Sometimes, for me, there is nothing more intimidating than a blank page. I’ve been sitting here for a couple of hours already, trying to figure out what to write. I’ve erased the next line seven times already; I’m still not sure what exactly I’m going to write about, but I do know that possibly the most boring & trite thing people can read is someone rambling about not knowing what to write, so…
Welcome friends, to the lovely month of April! I’ve been doing my usual post-St. Patrick’s Day recovery routine. Lots of sleep, lots of avoiding human contact outside of my family, not nearly so much whiskey as I used to consume; I haven’t the stomach for it any more, you see. It’s the damndest thing, getting older. I’ve remarked a number of times over the past couple of weeks that back in the day, the first time around making music, it felt like I could do it forever. One memorable Paddy’s, my band played 6 shows. SIX. We started at 7AM, and finally shut down the last venue at 1AM. I slept in the next day, took it kind of easy, and by the day after that I was ready to jump back on stage again. No one told me that as a musician, I had a shelf life, that there would come a day when the basic physical demands of this job would exceed my capacity to meet them. I most likely wouldn’t have listened anyway.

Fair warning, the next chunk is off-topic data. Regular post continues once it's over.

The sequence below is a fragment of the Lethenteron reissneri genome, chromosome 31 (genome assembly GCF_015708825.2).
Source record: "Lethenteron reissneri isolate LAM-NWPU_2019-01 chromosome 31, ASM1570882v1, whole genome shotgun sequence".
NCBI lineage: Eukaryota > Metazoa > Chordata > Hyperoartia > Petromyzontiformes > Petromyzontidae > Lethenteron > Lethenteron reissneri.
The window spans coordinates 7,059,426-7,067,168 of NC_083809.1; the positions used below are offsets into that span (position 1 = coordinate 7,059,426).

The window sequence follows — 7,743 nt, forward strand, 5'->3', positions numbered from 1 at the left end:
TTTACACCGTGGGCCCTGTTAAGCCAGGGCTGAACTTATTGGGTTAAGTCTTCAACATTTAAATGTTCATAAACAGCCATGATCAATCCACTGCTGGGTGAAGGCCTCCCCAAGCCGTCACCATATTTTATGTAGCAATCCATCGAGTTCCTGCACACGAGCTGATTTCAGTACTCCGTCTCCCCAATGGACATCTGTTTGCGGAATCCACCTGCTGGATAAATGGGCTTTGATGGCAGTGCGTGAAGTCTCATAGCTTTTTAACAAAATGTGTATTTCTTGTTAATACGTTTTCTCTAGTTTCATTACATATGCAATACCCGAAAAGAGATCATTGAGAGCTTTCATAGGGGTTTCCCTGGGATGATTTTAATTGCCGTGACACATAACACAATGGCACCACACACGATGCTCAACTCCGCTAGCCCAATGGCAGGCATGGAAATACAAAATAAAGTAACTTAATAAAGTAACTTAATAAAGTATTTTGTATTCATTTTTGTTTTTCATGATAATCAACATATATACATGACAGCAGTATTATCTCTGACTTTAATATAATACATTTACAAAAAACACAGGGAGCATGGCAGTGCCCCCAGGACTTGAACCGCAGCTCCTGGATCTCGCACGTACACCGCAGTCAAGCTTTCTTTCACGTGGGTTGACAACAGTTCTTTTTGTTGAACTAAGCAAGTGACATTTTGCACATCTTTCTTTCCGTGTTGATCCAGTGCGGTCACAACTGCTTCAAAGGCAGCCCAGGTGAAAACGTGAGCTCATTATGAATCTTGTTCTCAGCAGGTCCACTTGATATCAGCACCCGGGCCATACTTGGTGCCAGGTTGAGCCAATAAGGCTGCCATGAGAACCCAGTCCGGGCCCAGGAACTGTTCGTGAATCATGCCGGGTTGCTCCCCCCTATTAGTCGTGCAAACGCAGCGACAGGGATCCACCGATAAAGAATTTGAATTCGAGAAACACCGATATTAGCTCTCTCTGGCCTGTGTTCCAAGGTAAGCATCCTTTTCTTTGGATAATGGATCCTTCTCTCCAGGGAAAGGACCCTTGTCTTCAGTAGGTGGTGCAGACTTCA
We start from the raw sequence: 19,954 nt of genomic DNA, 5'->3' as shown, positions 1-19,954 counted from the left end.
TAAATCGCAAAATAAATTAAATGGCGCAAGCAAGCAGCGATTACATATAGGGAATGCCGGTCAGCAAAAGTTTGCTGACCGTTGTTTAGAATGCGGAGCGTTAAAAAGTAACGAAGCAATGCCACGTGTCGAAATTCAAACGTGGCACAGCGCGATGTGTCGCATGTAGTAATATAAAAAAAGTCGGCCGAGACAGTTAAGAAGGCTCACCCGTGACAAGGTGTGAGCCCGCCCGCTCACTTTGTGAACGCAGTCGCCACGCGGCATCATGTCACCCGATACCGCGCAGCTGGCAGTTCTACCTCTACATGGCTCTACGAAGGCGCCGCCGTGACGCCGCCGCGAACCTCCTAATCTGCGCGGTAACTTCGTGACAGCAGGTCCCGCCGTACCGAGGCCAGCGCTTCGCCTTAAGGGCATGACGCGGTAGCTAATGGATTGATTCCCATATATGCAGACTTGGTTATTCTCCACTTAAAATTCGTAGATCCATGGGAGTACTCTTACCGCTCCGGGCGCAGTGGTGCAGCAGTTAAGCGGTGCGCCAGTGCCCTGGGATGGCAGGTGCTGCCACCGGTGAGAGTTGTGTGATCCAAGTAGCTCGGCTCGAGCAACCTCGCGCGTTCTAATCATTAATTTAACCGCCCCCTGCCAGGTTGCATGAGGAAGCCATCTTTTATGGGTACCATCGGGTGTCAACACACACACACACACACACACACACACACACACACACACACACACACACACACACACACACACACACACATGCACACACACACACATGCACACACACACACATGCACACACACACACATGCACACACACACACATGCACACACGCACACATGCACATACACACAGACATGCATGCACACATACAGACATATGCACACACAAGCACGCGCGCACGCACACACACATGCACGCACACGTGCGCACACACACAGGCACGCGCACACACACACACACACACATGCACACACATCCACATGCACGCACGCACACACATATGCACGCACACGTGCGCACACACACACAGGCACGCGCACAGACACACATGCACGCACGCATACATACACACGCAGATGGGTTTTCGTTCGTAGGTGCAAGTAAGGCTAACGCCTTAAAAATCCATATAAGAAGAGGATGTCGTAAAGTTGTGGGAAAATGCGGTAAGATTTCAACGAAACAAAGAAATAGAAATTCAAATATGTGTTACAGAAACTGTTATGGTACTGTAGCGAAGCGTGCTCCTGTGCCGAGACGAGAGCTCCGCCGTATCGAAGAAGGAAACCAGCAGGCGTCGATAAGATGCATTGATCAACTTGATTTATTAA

That younger version of me…man, this was all he ever wanted. Make music. Listen to cheering crowds. Enjoy a bottomless bar tab. Get paid. Lather, rinse, repeat. He had a pretty girl to go home with, money enough for his modest costs, and absolutely no need to think about what happened next. Everything was now. Living this dream, with no consideration for tomorrow.
I miss that version of me sometimes.
Twentysomething years later, things have changed. The business has changed. I’ve changed, rather a lot actually. You’d think that’d be obvious, and perhaps it is to everyone else. I’m a little slow on the uptake sometimes, though. Years, decades have passed, but it was just one day after another from inside my head. Tiny little incremental changes, slowly adding up to a middle-aged guy with gray in his beard, a creak in his back, and a very different perspective on life. A guy who looks at the future with a little trepidation. A guy with a shelf life.
Relax. I’m not going anywhere. I’ve got a lot more to say, and a lot more I want to do. I want to ride this new dream as far as I can possibly go. I want to record more albums. I want to play bigger stages. I want to tour, watch entirely new faces as we put music into their hearts. I want to write my own songs.
Which requires facing more blank pages. Okay, I need to get to work on that next. After all…
…The clock is ticking.